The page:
The works of the Italian opera composer Domenico Cimarosa (1749-1801) typify the style of Italian opera buffa, or comic opera, in the late 18th century.
Domenico Cimarosa was born in Averso near Naples, the son of a very poor family. At the age of 12 he entered the Conservatory of S. Maria di Loreto; he studied composition, voice, and keyboard and sang major parts in conservatory performances.
Cimarosa's first opera, Le stravaganze del cante, was produced in Naples in 1772, the year he left the conservatory. From then until 1780 he moved between Rome and Naples, composing 15 operas for the two cities. By the 1780s he was the rival of Giovanni Paisiello, until then the acknowledged leader among opera composers in Italy. Italian companies performed Cimarosa's works in London, Paris, Dresden, and Vienna.
In 1787 Cimarosa went to St. Petersburg, Russia, as chamber composer to Catherine II, joining a long line of Italians who had held posts there beginning in the early 18th century. He composed two operas, Cleopatra and La vergine del sole, as well as cantatas and vocal and instrumental works during his stay. His constitution was not strong enough to stand St. Petersburg's weather, so he left in 1791 to become conductor to Leopold II in Vienna. It was here that he composed his masterpiece, Il matrimonio segreto, in 1792. This, his most popular work, is the only one to remain in the repertory. When Leopold II died that year, Cimarosa lost his position and returned to Naples, where he became conductor to the king and music teacher to the royal children in 1793. In 1799 he was imprisoned for publicly expressing his sympathy for Napoleon. After his release he left Naples for St. Petersburg; on the journey he died in Venice in 1801.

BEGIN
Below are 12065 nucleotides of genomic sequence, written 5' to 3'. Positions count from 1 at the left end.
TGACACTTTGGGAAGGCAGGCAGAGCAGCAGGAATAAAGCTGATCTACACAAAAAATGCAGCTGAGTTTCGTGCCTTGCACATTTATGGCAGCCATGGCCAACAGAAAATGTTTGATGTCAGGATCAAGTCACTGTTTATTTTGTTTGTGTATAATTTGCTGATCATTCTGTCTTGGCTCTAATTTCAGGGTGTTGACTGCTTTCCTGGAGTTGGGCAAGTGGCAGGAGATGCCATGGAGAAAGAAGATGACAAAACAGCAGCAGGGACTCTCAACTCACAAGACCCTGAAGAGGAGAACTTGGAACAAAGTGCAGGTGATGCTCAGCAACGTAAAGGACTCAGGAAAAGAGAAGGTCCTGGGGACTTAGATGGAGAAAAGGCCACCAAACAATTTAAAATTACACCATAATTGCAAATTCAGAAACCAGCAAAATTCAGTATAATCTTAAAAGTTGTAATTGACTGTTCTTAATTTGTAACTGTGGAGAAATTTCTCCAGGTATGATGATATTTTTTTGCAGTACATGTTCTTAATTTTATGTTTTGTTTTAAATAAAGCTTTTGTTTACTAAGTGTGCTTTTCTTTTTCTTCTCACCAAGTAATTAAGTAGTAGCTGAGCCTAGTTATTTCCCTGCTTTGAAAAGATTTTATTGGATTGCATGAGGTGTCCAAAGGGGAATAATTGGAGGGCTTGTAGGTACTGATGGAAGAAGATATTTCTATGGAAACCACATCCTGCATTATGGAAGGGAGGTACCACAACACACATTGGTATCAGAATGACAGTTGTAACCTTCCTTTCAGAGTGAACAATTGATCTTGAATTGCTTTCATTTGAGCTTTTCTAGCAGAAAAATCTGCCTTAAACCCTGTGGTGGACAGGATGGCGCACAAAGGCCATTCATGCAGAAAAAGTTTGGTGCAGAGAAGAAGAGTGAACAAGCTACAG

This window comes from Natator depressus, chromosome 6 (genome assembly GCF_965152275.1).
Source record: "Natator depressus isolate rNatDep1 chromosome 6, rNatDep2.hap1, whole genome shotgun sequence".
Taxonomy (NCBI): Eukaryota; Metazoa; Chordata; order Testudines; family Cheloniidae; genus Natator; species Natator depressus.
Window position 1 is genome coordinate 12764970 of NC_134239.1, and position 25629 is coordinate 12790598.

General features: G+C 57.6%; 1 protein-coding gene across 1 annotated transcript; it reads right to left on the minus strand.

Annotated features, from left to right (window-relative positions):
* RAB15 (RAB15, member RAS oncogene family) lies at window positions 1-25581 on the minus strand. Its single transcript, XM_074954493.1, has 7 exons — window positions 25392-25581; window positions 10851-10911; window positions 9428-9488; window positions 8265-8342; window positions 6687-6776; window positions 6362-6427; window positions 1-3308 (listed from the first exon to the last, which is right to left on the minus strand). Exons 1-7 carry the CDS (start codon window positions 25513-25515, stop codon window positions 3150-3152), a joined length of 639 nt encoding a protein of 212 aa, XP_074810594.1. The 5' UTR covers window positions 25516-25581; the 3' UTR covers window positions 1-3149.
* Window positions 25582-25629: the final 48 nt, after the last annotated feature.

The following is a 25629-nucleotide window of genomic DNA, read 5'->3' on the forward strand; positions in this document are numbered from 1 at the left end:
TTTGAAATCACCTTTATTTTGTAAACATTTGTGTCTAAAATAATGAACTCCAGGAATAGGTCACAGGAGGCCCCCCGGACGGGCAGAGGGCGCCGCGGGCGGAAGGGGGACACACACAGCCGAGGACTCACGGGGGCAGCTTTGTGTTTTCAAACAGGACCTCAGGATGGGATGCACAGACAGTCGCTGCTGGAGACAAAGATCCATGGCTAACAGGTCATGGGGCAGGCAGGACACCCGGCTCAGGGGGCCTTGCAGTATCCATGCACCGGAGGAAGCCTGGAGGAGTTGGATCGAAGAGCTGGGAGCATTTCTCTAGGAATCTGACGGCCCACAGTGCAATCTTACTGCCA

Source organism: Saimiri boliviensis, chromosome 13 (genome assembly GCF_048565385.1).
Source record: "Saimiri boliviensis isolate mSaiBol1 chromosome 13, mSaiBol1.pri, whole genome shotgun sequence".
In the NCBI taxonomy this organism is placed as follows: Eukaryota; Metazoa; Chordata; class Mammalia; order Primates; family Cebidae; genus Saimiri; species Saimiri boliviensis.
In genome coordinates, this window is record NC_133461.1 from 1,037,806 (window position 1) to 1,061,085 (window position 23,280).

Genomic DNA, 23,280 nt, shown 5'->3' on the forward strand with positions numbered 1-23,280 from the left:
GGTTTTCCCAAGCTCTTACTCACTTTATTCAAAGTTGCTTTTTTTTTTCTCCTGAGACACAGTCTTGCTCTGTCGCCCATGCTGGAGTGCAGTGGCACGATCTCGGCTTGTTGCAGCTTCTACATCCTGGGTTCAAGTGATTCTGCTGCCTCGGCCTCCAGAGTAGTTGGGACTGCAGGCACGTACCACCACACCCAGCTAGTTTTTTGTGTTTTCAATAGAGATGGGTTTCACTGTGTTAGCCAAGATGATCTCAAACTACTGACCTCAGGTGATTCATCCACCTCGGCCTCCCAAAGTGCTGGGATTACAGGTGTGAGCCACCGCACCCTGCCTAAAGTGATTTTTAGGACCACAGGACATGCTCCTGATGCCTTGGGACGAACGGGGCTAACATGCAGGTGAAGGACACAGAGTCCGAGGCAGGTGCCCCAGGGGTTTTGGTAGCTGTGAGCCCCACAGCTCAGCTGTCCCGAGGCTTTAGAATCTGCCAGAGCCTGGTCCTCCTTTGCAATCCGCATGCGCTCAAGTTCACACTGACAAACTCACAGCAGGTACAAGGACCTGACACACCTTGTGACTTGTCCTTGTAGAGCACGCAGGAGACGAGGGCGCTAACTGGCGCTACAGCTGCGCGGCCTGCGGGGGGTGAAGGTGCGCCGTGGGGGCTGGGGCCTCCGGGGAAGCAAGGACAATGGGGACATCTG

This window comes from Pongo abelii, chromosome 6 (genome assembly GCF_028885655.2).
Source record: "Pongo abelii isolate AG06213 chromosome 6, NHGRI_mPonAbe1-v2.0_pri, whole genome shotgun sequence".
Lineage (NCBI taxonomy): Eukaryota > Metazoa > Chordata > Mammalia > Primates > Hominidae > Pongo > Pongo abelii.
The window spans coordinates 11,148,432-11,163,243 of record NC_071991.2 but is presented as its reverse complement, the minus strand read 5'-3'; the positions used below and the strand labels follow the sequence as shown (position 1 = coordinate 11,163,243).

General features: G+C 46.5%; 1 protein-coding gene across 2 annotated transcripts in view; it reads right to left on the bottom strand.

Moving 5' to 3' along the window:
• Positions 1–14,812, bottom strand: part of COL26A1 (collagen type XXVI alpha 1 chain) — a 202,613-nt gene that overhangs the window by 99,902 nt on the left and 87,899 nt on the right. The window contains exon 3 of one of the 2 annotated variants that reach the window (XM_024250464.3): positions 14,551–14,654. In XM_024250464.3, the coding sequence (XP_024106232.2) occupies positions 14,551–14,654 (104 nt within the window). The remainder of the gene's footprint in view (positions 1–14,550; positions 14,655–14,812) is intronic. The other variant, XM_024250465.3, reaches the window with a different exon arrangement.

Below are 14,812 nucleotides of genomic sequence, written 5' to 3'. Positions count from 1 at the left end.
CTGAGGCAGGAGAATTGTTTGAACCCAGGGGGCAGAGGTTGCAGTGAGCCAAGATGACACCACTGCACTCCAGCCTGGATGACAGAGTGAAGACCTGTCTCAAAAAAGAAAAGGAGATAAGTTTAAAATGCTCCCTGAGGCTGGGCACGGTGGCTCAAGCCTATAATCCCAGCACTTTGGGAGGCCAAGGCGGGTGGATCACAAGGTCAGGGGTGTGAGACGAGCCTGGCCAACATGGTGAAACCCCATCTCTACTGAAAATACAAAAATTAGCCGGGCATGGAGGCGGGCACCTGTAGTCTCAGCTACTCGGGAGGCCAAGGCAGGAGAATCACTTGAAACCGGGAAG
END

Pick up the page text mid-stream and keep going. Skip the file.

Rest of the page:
In addition to 61 operas, many with two versions, Cimarosa composed oratorios, cantatas, miscellaneous vocal works, and instrumental works, including 32 one-movement piano sonatas. His melodic gifts so impressed Goethe that he wrote two texts, Die Spröde and Die Bekehrte, to be sung to Cimarosa's melodies.
Cimarosa's operatic style is similar to that of many of his Italian contemporaries. The speed at which he composed is reflected in his tendency to use conventional procedures. However, he wrote dramatic ensembles very well, both within acts and as finales, to carry forward the dramatic action. Although these ensembles do not show the breadth and depth of a Mozart, they are well above the standard of contemporary practice.
Further Reading on Domenico Cimarosa
Both Paul Henry Lang, Music in Western Civilization (1941), and Donald J. Grout, A Short History of Opera (1947; 2d ed. 1965), survey the 18th-century Italian tradition and discuss Cimarosa. See also George T. Ferris, The Great Italian and French Composers (1883).
Additional Biography Sources
Iovino, Roberto, Domenico Cimarosa: operista napoletano, Milano: Camunia, 1992.